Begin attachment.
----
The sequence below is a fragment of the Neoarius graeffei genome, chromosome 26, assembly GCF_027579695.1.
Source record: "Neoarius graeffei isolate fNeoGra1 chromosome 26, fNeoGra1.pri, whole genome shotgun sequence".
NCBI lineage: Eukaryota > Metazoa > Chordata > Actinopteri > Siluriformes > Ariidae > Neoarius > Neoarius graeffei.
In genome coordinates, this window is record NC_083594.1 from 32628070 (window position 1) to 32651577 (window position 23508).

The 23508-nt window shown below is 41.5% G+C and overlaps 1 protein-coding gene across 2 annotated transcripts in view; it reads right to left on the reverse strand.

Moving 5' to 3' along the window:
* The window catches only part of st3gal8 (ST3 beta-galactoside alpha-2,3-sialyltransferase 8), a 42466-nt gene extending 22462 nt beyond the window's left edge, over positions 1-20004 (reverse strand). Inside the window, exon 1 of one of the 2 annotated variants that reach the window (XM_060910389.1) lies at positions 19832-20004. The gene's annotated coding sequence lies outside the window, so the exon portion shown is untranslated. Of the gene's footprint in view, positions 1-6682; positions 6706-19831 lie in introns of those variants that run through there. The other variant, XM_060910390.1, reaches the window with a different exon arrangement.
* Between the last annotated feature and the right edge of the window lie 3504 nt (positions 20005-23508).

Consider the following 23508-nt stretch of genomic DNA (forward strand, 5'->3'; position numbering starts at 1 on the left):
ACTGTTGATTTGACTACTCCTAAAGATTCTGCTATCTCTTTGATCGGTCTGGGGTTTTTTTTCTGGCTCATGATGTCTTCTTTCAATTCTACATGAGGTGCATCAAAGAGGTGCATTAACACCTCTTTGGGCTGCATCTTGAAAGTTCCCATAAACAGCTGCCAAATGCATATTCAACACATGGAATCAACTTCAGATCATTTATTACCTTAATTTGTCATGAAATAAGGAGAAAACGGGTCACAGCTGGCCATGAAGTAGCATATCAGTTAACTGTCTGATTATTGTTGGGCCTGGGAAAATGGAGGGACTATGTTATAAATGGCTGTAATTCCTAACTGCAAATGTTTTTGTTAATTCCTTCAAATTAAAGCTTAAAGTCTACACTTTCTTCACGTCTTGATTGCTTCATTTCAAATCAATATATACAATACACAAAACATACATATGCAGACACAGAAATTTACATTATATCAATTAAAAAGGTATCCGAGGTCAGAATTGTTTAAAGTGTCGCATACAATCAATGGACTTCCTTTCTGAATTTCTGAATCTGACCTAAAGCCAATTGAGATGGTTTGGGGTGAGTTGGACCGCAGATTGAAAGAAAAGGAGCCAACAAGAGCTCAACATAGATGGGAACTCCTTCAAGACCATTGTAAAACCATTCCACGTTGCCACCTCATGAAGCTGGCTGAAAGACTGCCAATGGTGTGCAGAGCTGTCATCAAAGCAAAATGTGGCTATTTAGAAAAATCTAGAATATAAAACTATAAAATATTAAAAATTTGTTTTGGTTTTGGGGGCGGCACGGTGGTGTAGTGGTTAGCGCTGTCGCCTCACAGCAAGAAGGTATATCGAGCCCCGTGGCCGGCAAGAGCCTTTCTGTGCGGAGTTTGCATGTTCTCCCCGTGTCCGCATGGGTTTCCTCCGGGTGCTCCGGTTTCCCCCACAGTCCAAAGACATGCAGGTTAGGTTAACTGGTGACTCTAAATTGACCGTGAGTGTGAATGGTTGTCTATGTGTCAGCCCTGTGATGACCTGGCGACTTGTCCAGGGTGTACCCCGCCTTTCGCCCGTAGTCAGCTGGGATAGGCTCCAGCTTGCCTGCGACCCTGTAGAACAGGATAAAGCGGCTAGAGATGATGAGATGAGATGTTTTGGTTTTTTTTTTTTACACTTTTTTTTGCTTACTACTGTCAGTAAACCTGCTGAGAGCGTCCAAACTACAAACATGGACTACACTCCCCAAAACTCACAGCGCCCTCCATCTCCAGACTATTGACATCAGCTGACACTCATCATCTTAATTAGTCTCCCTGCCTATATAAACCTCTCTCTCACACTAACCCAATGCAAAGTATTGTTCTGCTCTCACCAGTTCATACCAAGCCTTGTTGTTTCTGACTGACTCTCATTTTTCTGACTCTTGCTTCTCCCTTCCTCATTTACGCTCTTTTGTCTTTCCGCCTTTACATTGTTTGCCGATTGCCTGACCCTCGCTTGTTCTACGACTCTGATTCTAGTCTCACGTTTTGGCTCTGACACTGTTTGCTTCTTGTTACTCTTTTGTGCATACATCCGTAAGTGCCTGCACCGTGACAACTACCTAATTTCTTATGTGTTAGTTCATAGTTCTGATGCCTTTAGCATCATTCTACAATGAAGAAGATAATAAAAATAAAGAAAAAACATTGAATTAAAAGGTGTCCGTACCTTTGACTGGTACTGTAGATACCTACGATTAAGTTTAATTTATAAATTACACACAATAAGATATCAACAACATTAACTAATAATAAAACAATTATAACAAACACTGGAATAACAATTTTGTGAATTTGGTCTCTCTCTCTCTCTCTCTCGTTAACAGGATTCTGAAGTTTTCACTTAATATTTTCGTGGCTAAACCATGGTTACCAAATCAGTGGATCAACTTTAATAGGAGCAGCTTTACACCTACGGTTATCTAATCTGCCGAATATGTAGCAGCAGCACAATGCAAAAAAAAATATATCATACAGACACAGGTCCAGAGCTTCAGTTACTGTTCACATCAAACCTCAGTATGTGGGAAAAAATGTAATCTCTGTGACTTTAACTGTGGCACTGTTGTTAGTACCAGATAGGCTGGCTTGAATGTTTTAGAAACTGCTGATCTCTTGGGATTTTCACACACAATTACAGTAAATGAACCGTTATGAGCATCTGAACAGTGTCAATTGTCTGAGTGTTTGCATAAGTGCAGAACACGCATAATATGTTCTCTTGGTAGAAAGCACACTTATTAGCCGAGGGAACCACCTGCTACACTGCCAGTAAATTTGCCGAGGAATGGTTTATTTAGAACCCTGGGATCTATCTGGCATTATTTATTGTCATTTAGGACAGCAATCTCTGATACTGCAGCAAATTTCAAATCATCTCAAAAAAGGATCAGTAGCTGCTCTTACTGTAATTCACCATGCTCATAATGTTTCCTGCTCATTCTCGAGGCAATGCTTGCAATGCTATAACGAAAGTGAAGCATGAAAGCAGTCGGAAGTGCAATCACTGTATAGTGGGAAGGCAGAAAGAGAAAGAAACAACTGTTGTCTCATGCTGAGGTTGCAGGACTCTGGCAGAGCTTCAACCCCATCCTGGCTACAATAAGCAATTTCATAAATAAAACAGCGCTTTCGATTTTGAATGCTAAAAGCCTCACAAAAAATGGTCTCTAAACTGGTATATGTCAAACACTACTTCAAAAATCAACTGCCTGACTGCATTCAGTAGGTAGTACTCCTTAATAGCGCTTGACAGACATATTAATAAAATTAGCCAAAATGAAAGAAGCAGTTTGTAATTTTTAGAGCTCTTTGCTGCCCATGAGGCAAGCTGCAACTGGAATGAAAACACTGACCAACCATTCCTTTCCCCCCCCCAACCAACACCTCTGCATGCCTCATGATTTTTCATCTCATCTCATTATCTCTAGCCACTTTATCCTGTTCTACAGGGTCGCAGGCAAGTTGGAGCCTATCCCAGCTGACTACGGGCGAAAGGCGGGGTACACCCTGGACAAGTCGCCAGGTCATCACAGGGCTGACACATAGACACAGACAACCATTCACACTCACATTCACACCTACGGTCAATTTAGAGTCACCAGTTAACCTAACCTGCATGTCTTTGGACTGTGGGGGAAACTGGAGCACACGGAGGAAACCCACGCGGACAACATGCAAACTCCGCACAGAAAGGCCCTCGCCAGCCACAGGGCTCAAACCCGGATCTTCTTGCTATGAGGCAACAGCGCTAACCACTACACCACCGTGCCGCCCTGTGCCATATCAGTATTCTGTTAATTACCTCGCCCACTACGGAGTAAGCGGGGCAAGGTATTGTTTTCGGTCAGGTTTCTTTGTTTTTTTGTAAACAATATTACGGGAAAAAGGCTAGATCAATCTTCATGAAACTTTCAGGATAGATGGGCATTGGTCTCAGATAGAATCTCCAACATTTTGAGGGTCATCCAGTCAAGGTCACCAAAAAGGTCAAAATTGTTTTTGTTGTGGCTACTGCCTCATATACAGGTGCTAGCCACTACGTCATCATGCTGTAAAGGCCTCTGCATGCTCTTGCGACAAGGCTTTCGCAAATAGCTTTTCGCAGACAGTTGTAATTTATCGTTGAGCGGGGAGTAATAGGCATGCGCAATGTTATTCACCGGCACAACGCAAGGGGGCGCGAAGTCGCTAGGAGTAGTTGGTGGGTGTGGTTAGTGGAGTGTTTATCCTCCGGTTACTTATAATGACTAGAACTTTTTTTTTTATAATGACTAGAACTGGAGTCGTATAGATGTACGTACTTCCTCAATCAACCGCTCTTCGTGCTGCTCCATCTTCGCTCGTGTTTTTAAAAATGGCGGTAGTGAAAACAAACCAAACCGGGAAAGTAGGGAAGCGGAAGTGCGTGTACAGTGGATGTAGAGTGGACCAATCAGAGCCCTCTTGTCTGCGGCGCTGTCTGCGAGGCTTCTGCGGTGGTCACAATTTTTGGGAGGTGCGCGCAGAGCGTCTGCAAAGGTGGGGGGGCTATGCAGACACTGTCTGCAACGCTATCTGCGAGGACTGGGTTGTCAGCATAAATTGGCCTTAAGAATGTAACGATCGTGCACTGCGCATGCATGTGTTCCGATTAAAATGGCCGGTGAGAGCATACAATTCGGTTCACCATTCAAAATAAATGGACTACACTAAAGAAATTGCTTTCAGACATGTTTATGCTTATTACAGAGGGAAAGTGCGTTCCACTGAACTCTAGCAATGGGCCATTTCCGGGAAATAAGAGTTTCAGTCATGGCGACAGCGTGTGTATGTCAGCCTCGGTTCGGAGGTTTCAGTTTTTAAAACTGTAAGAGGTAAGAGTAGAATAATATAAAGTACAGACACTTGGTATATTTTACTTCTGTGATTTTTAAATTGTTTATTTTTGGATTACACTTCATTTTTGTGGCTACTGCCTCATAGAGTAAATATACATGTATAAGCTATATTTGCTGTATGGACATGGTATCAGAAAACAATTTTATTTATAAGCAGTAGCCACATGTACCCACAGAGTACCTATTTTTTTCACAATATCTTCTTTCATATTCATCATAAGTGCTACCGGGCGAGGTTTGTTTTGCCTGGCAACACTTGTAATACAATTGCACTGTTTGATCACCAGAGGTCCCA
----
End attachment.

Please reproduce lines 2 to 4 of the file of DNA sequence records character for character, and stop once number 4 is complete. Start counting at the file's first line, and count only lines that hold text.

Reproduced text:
Source record: "Neoarius graeffei isolate fNeoGra1 chromosome 26, fNeoGra1.pri, whole genome shotgun sequence".
NCBI lineage: Eukaryota > Metazoa > Chordata > Actinopteri > Siluriformes > Ariidae > Neoarius > Neoarius graeffei.
In genome coordinates, this window is record NC_083594.1 from 32628070 (window position 1) to 32651577 (window position 23508).